Wyn Guitars is a one-man custom bass shop run by Randy Fullmer, a man with a healthy obsession for exotic woods. An artist at heart, Fullmer got his his start as a luthier at an early age before becoming an animator and producer for Disney. He eventually returned to building instruments, switching to exclusively making basses.
Fullmer just finished moving into a new shop when we got a hold of him to get his perspective on bass building.
How did you get your start building basses?
I started building guitars when I was 12 years old because my parents wouldn’t let me buy a 12 string. They told me I had a guitar. Yes, I explained, I have a 6-string but I also want a 12-string. “No go” said my parents, so I threw them the ultimate curve ball and asked if I could buy the wood and build my own. They were dumbstruck at this request and just couldn’t say no. Somehow I figured out how to build it with a bit of help from a cool fiddle and guitar maker named Tom who my guitar teacher introduced me to, and the rest is history. It was the best magic trick ever, and I built another 30 guitars by the time I was 18.
I then went to art school and had a nice career at the Walt Disney Company as an animator and producer, but one day I realized I had done that long enough and that I wanted to go back to guitar building. I’m leaving out a lot of history in the name of not taking up too much space, but when I made my luthier re-entry, I decided on basses for some pretty clear reasons. I like bass players – they are by and large very nice guys. They are interested in an individual instrument, not just an old Les Paul or an old Strat, and for me, the tone woods have a much larger impact on the sound of a bass than on a guitar. The fantastic hardwoods that I use and their tone properties are my biggest interest and focus. So about five years ago, I launched Wyn Guitars and began exclusively building basses.
So you were originally a guitarist. What drew you to the bass?
I have always liked bass. When teamed with a great drummer, it always felt like the engine. I remember hearing my first band that had a truly great bass player. I couldn’t figure out where that cool sound was coming from. It was so integrated with the kick drum that I went back and forth trying to figure out what was what. From that point on, I realized that all the great bands that I really wanted to hear had a great bass player. It’s the foundation that everything else is built on.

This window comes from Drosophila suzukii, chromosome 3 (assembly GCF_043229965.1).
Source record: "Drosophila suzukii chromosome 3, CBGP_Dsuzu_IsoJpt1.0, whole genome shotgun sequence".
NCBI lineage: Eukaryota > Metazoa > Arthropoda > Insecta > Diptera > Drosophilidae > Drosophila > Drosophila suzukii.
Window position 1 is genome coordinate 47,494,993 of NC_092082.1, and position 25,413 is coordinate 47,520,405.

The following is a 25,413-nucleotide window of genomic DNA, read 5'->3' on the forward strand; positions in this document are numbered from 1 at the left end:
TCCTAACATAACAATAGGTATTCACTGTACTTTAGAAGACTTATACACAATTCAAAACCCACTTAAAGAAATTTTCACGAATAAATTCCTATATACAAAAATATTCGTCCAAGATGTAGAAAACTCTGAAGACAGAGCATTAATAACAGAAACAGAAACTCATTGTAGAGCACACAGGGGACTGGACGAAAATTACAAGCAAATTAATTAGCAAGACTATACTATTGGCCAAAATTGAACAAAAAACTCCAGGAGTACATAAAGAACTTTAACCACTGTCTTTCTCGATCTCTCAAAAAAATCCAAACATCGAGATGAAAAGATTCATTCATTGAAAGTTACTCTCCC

What is the concept behind your designs?
Boy, that’s a million dollar question. I don’t know that I have one brilliant answer for this one. I wish I did.
I have a bit of a Zen approach to building basses. I once spent three days dissecting all the discrete steps for me to build a bass. I came up with 360 steps. So to me, you have 360 chances to mess up! You also have 360 chances to do things right, concentrating on each one until it’s great. Then you move on to the next.
I can talk about visual design and unexpected wood patterning and breaking the traditional silhouette for hours. So visually, although there are many ergonomic reasons for the basic Leo Fender shape, it is great to bring a fresh look to a bass by breaking rules. Like not book matching a top just because everyone else does. Ultimately, the quality of the whole is determined by every individual component. I build these bass guitars completely by myself for that reason. I want to know every single step and how it was accomplished and never settle for any step having been just okay. The design, the shaping, the electronics, the hardware, the multiple wood choices, and the laminating process are all component parts of the whole. I guess after answering all of this, what I should have said in the first place is that my design philosophy is really that making a great bass comes about when you get every step in the process right.
On your website, you have a decent glossary of exotic woods. What is your favorite wood to use and why?
These are tough questions. That’s like asking a mother which one of her kids is her favorite and why? Okay, the answer is Wenge! To heck with all those other woods!
No, it’s Ziricote, that’s my favorite!